He was never one of them. He was never good enough. He was never worth their kindness. But now suddenly he is, what changed?

Ever since his birth, he was frowned upon, because of what you might ask. His favourite colour? His favourite game or food? No. Those should have been the reason but frankly they were not. The colour of his skin consumed the perspective of him. It was most confusing for Andre growing up in a small conservative town surrounded by white people of a so-called superiority. The first memory he ever had was of questioning children in his school asking what disease he had. This should have never been a question children were even thinking about. Andre was a hardworking student with great grades but was never appreciated.


School was always a must for me, I wanted to be a doctor. The only thing that made me not want to attend was the different levels of respect I was subjected to by my teachers. No matter what I do, I am always some kind of problem that the college is ashamed of.

I took my seat in my usual seat at the back of Mr Malory’s music class. On the first day of school, Mr Malory stated that I couldn’t be seated next to him as he didn’t want to catch anything.

Until now, i never recognised what he meant by this but after today I now do.

Monday 30th March

Pete was my best friend of all time. He and I attended the same camp when we were kids and shortly after he was adopted and moved to the same college. We were the only black kids in the entire town. So I wasn’t surprised with what happened on Monday 30th of March. Pete and I were driving home from school when it happened. We were pulled over by an unmarked police officer and Pete was asked to step out of the car. When we asked what we had done wrong, he scowled and couldn’t give us a straight answer. Shortly after, we were let go. Shocked, we drove back to Pete house which was unfortunately situated next to Mr Malory’s shooting range. When we stopped the car and got out we were welcomed by a hyena-like laugh erupting from Mr Malory’s front drive. I can’t remember exactly what he said but this is the gist.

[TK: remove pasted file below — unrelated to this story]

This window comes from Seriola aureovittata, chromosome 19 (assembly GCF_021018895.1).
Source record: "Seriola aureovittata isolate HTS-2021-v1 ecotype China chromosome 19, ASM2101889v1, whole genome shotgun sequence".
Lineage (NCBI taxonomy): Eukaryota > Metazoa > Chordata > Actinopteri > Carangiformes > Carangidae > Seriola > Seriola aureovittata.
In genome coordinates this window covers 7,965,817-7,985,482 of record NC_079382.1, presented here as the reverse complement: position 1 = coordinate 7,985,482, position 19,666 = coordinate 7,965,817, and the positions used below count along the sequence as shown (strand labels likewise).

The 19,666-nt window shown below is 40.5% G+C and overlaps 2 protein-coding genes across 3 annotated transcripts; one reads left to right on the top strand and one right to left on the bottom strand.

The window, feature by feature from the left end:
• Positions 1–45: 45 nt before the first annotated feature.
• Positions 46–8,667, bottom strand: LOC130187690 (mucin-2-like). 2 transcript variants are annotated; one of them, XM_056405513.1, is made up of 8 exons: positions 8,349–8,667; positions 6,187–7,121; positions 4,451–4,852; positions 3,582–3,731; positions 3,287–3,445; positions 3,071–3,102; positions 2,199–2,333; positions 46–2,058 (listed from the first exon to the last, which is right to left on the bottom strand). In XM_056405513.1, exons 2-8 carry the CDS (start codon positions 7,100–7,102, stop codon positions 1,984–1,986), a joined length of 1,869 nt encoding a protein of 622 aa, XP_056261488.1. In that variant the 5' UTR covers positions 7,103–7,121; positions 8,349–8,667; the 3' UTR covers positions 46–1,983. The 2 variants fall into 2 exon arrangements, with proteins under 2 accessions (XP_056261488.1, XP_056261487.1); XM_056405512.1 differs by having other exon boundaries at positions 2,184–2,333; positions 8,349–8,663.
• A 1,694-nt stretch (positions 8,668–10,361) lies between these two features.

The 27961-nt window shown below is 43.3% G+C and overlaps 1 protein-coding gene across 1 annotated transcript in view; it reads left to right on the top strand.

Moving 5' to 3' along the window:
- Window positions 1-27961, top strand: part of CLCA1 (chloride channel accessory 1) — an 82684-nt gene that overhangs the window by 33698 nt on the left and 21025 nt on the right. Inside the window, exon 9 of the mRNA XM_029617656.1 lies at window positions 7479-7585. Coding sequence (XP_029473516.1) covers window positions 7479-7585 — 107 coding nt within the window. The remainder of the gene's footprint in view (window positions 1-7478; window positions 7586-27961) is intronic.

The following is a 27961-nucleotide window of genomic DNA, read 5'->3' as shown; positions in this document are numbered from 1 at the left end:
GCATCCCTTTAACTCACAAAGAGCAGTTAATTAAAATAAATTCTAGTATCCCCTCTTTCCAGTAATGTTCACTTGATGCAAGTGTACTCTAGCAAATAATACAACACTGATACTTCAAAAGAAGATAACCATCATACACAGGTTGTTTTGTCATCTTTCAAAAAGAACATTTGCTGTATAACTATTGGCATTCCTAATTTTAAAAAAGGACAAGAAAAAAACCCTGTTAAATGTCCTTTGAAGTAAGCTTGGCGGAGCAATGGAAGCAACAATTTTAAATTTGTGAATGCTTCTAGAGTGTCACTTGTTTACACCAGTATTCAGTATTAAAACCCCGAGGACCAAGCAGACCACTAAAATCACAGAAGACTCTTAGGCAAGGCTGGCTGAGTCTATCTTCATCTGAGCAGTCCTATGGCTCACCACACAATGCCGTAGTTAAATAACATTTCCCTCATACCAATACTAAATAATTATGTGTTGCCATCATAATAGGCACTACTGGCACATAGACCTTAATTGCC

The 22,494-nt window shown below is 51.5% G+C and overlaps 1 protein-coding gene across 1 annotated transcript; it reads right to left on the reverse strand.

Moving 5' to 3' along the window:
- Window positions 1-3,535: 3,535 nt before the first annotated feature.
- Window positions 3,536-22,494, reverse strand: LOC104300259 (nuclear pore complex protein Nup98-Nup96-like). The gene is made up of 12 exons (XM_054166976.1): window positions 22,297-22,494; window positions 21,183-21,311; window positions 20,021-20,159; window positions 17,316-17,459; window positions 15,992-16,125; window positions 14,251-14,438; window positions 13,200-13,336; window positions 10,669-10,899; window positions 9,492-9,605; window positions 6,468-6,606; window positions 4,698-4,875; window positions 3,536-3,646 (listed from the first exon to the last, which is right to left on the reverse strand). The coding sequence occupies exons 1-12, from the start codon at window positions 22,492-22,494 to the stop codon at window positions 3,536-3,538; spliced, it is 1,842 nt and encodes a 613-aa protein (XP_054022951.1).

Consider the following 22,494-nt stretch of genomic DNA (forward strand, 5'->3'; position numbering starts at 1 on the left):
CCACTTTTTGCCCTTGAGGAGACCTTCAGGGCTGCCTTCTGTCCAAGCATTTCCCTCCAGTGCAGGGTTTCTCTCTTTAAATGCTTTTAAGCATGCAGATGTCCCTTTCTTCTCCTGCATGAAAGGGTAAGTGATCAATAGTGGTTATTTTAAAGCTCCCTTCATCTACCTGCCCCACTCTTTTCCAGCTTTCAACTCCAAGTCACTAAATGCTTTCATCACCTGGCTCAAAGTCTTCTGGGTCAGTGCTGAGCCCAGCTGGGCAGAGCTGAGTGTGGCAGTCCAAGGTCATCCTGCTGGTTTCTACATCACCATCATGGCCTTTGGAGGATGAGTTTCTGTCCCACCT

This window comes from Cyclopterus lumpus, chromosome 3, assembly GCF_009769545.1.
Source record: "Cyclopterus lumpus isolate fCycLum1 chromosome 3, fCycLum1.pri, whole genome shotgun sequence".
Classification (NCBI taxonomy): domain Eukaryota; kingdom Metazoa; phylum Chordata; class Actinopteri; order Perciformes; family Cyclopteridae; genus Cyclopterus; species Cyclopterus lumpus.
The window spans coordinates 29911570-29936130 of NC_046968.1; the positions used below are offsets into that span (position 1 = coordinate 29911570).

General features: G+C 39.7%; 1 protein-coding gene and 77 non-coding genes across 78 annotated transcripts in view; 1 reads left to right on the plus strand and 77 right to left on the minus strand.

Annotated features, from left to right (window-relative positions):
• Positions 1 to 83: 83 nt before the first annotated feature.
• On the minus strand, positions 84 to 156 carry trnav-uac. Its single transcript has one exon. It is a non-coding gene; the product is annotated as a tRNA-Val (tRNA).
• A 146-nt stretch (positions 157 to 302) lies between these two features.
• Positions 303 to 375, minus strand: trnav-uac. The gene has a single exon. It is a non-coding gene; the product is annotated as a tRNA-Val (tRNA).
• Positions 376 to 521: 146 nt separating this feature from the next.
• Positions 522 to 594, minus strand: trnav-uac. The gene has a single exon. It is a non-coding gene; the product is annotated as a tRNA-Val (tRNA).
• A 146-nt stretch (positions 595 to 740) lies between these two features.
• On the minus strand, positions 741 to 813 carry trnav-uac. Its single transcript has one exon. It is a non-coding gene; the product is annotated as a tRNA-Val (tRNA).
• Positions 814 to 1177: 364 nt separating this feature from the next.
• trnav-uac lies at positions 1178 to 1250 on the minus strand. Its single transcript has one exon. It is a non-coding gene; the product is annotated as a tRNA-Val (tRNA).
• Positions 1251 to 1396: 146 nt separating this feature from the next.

“Silly, silly boys caught by a cop! I wondered who called them!” he had shrieked

“An idiot by the name of Malory” shouted Pete

This is when it all went sour for me and Pete. Mr Malory was known around town as a very angry lonely man. He grabbed a gun, which was tucked in his trousers, and fired at Pete. i was not ready for this because when are you ever ready for your best friend to be shot.

Tuesday 31st of March

I sat in the hospital for hours waiting for a nurse to rush out and say Pete lived. But this never happened. The bullet had narrowly just hit his heart and there was nothing anyone could do to save him. Police arrived that afternoon, where I told them about Mr Malory.

4 months had passed, and we had finally arrived at the last day of Mr Mallory’s court investigation. I wore a plain suit and was the main and only witness to the case. It was my word against Mr Malory’s. When the jury arrived, I noticed they were all old white males and looked exactly like Mr Malory. They even mirrored his expressions and frown. After only 30 minutes of deliberation, the jury found Mr Malory not guilty of murder. When asked about why he had shot Pete, he said Pete was scum and black males are violent.

I graduated university with a degree in medicine and moved to the city. On my first day in the city, young white women greeted me in the coffee shop with a smile. It felt amazing and I still think about her to this day. After years of being spat at and called a disease, I was treated like a normal human. I worked for hours on end at a research centre looking for a treatment for kinbowderes disease and today I found it.

Today is the first day of the first ever treatment trial by a patient in my hometown. I am terrified to return but I know I can save someone’s life, so I am travelling down there. I arrive outside a very familiar house. Mr Malory’s house. I sit stunned. I am potentially going to save the life of a murderer.

The treatments worked.

Now when I visit my hometown, I am proud and so are the residents. So, after years of mistreatment and discrimination, I am treated equally. But this saddens me because I SHOULD have been loved and treated with dignity and respect, but I wasn’t, just because of something I have, and others do not. We should ALL be loved, and I know for sure I will love everyone. But I will never forget Pete.

By EVIE, 13.